The 1945 USC Game:
Hurricane Herman Destroys Trojan Warhorse


There goes Herman! Herman Wedemeyer gallops around his own right end all by himself to score St. Mary's first touchdown against USC at Los Angeles yesterday. With the ball at the one foot line, Wedemeyer took a shovel passed from Quarterback Denis O'Connor and sped like a rabbit for the touchdown. The Trojans were baffled by the maneuver for they were obviously caught flatfooted. The Gaels went on from this start to score a smashing 26-0 triumph and remain among the country's top unbeaten, untied teams.


Thanks to Brian O'Connor, son of late St. Mary's quarterback Denis O'Connor, for continuing to share sharing his amazing collection of St. Mary's photos and clippings. You can download a .zip file of all of the O'Connor USC game clippings here. ( 730 KB).

Wedemeyer, Mates, Race Through USC
By Harry Borba

LOS ANGELES COLISEUM, Nov. 3 -- "Hurricane" Herman Wedemeyer and twenty-seven Gael cohorts hit the old Trojan warhorse hard amidships and scattered him all over this big arena this afternoon.

Demonstrating that a first rate hurricane can whip a lot of elephants, Herman and "Spike" Cordeiro, and Denny O'Connor and Wes Busch , and a line that outcharged and outplayed the big Troy forwards, racked up a conclusive 26 to 0 victory. This amazed and pleased more than half of the record crowd of 38,000 persons and provided the first great northern California holiday in southern California since 1940.

Herman, the hurricane, merely raced and dove for the first two touchdowns, carried the ball sixteen times for an average of 3.18, did all of the punting, some of the kicking-off, and a great deal of the tackling over on the left side of the Gael backfield. His blocking was probably as outstanding as any other part of his game.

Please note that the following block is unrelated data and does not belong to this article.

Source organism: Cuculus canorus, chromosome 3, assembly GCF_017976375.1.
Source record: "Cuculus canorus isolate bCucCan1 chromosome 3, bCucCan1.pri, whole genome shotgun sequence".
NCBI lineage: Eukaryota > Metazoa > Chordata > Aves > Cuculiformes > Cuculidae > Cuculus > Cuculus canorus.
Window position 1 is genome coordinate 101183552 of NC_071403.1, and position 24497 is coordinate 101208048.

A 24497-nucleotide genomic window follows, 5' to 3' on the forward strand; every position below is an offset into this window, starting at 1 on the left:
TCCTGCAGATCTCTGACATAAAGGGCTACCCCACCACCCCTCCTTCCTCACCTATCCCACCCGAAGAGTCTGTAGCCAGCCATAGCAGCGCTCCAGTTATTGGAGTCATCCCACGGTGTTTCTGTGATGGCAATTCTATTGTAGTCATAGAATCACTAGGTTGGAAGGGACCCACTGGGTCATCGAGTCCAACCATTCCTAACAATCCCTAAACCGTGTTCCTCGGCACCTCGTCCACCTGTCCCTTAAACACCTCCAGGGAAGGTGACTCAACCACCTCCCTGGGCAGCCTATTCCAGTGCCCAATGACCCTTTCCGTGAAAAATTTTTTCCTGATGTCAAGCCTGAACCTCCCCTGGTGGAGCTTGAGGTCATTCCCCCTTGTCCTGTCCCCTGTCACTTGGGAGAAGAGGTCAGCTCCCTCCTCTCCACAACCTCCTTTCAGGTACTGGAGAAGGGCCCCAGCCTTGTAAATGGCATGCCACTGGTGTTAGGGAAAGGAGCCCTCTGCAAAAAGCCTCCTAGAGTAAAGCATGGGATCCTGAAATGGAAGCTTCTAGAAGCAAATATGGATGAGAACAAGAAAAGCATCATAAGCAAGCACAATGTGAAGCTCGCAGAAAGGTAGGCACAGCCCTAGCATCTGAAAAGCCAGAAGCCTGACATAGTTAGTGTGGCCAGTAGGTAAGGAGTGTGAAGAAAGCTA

Wedemeyer was so terrific that he stood out over his own amazing team that refused to wilt under the hottest day of autumn in old Los Angeles. Herman did everything but count the house, and when he left the turf with about five minutes left to play he was applauded and cheered by everybody in the place except the downcast Trojans. Even one or two of these were seen to clap their hands covertly in appreciation of as great a gridiron performance as has ever been produced in this Coliseum of the gridiron gigantics.

Every one of Jimmy Phelan's smartly trained Gallopers got a hand for outplaying the behemoths from University Avenue after giving away nineteen pounds per man, and three years of age. The St. Mary's adolescents average 18 years and the Trojan titanics 21 1/2 summers.

Most amazing, perhaps, was the fact that the Gaels were better than the Trojans in the second half.

They were supposed to wilt after an expected first half flurry of scoring. Instead, they scored only once in the first thirty minutes while taking their own deliberate time about going into action on each play.

They tallied three when the sun began to drop behind the Trojan walls…

 

Gaels Coach Lauds Team
By Bob Hunter

LOS ANGELES COLISEUM, Nov. 3 -- "This 1945 Gael Club is carrying more offense than any team I have ever coached," Jim Phelan told reporters in the St. Mary's dressing room after today's game.

"Our offense is hard to stop," Phelan continued. "There's no key to it."

The Moraga Mick said the heat hurt St. Mary's, but Trojan rooters are inclined to believe the heat didn't bother the Gaels enough. …

As Phelan spoke to reporters the St. Mary's dressing room was a bedlam of joy. "On to Victory," St. Mary's victory song, was sung by the undefeated and untied teen-age Gaels as they showered.

"On to the Sugar Bowl," someone cried, and the whole gang took up the chant.

During the first half, the Gaels weren't exactly holding back on anything, according to Captain Denis O'Connor, whose generalship again was flawless.

"The setup on the field during the first half seemingly wasn't right," he said. "We could never get into the proper position, although we were saving some of our best shots."

The Gael captain praised the S.C. team, rating it the toughest the Gaels have met.

Wedemeyer and Cordeiro disagreed on this point. The two Hawaiian backs thought California was their toughest foe. …

[USC Coach Jeff] Cravath was pale and the few words he spoke came in monosyllables. He said:

"St. Mary's wanted to play football. We didn't. I am certainly disappointed. Phelan has done a fine coaching job but we couldn't have won from a high school team today."

 

   
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